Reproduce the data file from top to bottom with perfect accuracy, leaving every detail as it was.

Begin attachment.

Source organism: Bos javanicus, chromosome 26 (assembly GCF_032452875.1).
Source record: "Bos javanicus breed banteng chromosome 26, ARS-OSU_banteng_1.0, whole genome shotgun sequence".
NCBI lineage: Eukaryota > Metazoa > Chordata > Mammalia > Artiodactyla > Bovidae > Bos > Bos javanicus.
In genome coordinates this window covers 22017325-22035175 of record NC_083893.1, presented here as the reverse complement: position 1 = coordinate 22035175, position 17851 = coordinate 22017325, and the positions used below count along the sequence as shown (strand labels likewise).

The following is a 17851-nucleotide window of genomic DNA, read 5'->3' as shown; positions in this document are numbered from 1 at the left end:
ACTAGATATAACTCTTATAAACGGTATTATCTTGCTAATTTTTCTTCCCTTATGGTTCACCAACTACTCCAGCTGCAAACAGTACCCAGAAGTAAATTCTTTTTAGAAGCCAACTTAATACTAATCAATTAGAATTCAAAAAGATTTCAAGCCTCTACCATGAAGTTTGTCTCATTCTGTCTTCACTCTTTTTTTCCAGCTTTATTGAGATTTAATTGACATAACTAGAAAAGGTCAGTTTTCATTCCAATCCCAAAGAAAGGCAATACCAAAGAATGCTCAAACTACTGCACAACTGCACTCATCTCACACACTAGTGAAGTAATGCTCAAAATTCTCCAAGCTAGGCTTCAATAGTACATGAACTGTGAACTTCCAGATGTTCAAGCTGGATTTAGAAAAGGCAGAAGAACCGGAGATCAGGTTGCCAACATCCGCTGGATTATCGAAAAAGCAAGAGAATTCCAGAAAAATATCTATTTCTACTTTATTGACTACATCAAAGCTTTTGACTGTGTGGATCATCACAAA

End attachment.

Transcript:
Source organism: Bos javanicus, chromosome 26 (assembly GCF_032452875.1).
Source record: "Bos javanicus breed banteng chromosome 26, ARS-OSU_banteng_1.0, whole genome shotgun sequence".
NCBI lineage: Eukaryota > Metazoa > Chordata > Mammalia > Artiodactyla > Bovidae > Bos > Bos javanicus.
In genome coordinates this window covers 22017325-22035175 of record NC_083893.1, presented here as the reverse complement: position 1 = coordinate 22035175, position 17851 = coordinate 22017325, and the positions used below count along the sequence as shown (strand labels likewise).

The following is a 17851-nucleotide window of genomic DNA, read 5'->3' as shown; positions in this document are numbered from 1 at the left end:
ACTAGATATAACTCTTATAAACGGTATTATCTTGCTAATTTTTCTTCCCTTATGGTTCACCAACTACTCCAGCTGCAAACAGTACCCAGAAGTAAATTCTTTTTAGAAGCCAACTTAATACTAATCAATTAGAATTCAAAAAGATTTCAAGCCTCTACCATGAAGTTTGTCTCATTCTGTCTTCACTCTTTTTTTCCAGCTTTATTGAGATTTAATTGACATAACTAGAAAAGGTCAGTTTTCATTCCAATCCCAAAGAAAGGCAATACCAAAGAATGCTCAAACTACTGCACAACTGCACTCATCTCACACACTAGTGAAGTAATGCTCAAAATTCTCCAAGCTAGGCTTCAATAGTACATGAACTGTGAACTTCCAGATGTTCAAGCTGGATTTAGAAAAGGCAGAAGAACCGGAGATCAGGTTGCCAACATCCGCTGGATTATCGAAAAAGCAAGAGAATTCCAGAAAAATATCTATTTCTACTTTATTGACTACATCAAAGCTTTTGACTGTGTGGATCATCACAAA